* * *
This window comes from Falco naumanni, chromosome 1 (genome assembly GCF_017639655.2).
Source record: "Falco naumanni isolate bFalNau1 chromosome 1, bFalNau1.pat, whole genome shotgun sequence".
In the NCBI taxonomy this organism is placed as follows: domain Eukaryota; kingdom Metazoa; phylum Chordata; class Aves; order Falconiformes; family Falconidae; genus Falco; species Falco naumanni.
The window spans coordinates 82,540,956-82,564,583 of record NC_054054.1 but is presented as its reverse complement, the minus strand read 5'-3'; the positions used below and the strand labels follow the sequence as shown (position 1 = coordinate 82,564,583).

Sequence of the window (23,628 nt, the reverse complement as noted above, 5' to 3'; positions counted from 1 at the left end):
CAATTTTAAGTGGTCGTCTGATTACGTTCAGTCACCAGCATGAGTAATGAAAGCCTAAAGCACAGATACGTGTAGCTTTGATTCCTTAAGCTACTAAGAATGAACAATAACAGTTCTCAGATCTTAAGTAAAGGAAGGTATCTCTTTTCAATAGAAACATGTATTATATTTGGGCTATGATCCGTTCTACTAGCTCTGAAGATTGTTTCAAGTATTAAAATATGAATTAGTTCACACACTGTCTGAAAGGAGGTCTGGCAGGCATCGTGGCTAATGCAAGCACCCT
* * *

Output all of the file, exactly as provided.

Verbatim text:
This window comes from Falco naumanni, chromosome 1 (genome assembly GCF_017639655.2).
Source record: "Falco naumanni isolate bFalNau1 chromosome 1, bFalNau1.pat, whole genome shotgun sequence".
In the NCBI taxonomy this organism is placed as follows: domain Eukaryota; kingdom Metazoa; phylum Chordata; class Aves; order Falconiformes; family Falconidae; genus Falco; species Falco naumanni.
The window spans coordinates 82,540,956-82,564,583 of record NC_054054.1 but is presented as its reverse complement, the minus strand read 5'-3'; the positions used below and the strand labels follow the sequence as shown (position 1 = coordinate 82,564,583).

Sequence of the window (23,628 nt, the reverse complement as noted above, 5' to 3'; positions counted from 1 at the left end):
CAATTTTAAGTGGTCGTCTGATTACGTTCAGTCACCAGCATGAGTAATGAAAGCCTAAAGCACAGATACGTGTAGCTTTGATTCCTTAAGCTACTAAGAATGAACAATAACAGTTCTCAGATCTTAAGTAAAGGAAGGTATCTCTTTTCAATAGAAACATGTATTATATTTGGGCTATGATCCGTTCTACTAGCTCTGAAGATTGTTTCAAGTATTAAAATATGAATTAGTTCACACACTGTCTGAAAGGAGGTCTGGCAGGCATCGTGGCTAATGCAAGCACCCT